Sunday, July 18, 2010
CELERYVILLE - CITY OR VEGETABLE?
How did Celeryville, Ohio get its name? Celeryville was named by workers who moved there many years ago to pick celery and onion crops. It's 121 miles north of here, north of Bucyrus, Ohio.
Did you ever stop to think about other odd names for Ohio cities? Some places were named for founders, such as Cleveland, Dayton and Youngstown. Unusual cities might be Adamsville, Bratenahl, Elyria, and Painesville. But did you know there was a Worstville in Paulding County, south of Antwerp. What are the people like that live in Dull, Ohio, south of Van Wert in Van Wert County?
There is actually an Ottoville, Ohio in Van Wert County; Jugs Corners (named for a "still" near a mule trail), south of Mansfield, in Morrow County, and Knockemstiff near Bainbridge, south of Chillicothe. You can no longer go to Teacup, Ohio as it has vanished into a ghost town; the land being merged into another town.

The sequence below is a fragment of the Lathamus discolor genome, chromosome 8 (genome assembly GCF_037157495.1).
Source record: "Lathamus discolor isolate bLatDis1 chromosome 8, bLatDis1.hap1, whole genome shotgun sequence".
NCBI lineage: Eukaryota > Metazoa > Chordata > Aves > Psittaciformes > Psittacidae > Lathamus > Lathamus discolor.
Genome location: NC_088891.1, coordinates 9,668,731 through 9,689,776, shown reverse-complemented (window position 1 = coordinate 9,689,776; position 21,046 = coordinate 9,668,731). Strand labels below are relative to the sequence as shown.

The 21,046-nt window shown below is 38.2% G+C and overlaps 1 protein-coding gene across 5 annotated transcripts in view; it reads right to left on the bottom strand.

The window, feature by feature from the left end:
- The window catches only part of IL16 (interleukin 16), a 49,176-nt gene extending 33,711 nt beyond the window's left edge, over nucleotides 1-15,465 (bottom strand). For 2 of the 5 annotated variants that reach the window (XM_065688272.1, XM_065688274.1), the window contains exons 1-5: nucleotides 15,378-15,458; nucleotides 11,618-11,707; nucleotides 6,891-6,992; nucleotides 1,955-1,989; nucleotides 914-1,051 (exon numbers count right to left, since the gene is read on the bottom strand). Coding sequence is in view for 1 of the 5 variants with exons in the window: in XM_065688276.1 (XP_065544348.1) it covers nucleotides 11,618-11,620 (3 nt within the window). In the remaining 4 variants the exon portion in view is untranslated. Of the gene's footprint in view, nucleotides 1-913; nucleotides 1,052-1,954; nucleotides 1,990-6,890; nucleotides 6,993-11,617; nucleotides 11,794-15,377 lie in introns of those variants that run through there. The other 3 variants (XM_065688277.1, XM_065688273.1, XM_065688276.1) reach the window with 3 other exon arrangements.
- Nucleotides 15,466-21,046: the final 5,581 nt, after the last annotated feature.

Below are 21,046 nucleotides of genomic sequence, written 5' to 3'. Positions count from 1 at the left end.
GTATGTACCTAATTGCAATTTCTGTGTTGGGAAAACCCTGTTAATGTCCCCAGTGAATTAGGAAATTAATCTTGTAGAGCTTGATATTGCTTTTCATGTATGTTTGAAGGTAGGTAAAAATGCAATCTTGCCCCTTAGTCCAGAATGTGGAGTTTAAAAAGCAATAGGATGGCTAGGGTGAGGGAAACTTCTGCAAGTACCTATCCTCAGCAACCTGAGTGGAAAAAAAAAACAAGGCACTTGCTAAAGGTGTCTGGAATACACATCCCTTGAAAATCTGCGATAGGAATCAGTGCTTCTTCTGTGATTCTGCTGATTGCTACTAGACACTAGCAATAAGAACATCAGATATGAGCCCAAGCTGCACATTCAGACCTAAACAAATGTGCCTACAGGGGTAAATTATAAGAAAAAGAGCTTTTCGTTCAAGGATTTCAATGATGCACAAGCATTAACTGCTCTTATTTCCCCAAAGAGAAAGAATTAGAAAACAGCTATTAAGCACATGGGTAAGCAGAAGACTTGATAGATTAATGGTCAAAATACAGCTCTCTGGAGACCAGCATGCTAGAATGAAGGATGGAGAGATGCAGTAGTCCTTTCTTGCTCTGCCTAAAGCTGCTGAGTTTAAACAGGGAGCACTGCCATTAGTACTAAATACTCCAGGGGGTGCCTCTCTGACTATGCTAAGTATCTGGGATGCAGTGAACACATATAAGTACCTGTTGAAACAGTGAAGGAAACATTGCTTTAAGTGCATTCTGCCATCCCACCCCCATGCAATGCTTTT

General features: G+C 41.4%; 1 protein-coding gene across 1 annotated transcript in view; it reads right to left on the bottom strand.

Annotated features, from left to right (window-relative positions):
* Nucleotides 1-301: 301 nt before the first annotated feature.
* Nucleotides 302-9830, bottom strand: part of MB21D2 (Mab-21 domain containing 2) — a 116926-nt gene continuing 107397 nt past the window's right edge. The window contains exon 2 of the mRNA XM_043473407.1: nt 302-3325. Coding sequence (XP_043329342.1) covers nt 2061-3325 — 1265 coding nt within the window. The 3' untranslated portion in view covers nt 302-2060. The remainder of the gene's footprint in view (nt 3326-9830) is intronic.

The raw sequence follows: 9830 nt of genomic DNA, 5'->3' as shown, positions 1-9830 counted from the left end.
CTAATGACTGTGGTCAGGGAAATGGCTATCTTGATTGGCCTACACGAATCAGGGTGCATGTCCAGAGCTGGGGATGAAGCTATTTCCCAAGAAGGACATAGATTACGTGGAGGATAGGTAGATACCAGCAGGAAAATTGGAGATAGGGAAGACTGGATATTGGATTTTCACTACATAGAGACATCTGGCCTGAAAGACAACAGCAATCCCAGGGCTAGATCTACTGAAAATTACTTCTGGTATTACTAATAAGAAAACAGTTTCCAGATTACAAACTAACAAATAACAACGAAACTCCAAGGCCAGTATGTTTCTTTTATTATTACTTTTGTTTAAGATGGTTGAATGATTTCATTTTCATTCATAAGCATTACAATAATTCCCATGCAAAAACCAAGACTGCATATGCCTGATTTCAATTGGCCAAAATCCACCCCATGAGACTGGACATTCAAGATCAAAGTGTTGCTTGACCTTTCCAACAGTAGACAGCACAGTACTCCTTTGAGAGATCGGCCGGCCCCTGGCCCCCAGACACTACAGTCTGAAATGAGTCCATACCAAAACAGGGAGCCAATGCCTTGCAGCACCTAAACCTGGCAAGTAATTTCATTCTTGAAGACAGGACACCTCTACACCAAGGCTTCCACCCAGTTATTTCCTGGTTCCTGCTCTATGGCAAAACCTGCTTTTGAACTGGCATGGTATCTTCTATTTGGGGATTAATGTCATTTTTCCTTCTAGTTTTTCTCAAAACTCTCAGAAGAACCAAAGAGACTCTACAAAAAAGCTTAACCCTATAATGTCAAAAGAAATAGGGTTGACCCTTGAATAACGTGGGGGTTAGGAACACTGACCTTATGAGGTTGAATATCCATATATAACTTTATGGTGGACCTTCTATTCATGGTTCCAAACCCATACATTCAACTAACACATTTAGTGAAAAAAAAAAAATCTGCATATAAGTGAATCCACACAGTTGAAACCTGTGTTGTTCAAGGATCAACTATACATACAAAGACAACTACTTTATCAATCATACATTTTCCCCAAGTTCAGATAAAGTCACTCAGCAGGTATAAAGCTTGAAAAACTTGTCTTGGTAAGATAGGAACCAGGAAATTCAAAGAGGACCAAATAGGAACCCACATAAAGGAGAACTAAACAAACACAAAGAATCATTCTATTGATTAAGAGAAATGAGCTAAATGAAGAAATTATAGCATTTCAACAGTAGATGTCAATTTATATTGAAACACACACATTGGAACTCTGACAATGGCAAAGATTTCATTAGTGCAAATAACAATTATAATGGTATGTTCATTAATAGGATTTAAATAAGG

Some cities were named for historical heros, like Columbus, Lafayette, and Washington; or American Indian roots, such as Chillicothe, Cuyahoga, and Mohicanville (southeast of Wooster).
Others are named for landscape, like Yellow Springs for iron, Vermillion for its red clay; Minersville, Portsmouth, and Rocky River for the geology of the area.
Some early settlers put a Biblical slant on cities, like Hebron, Mount Gilead, and New Antioch.
Did you know that there are cities in Ohio named for states, like Florida (in Henry County), Idaho (east of Waverly), Nevada (near Upper Sandusky), and Texas (east of Bowling Green). Don't forget Parma, Toledo, and two Berlin's (Williams County and Holmes County), and six Rome's (Adams, Ashtabula, Delaware, Franklin, Lawrence, and Richland Counties).
So if you're going to Rome, you'll have to say "which one;" and if you're going to Texas, don't look for the largest city in Ohio, because its very small.
No matter what its name, take a drive to a city you've never seen; it's very educational.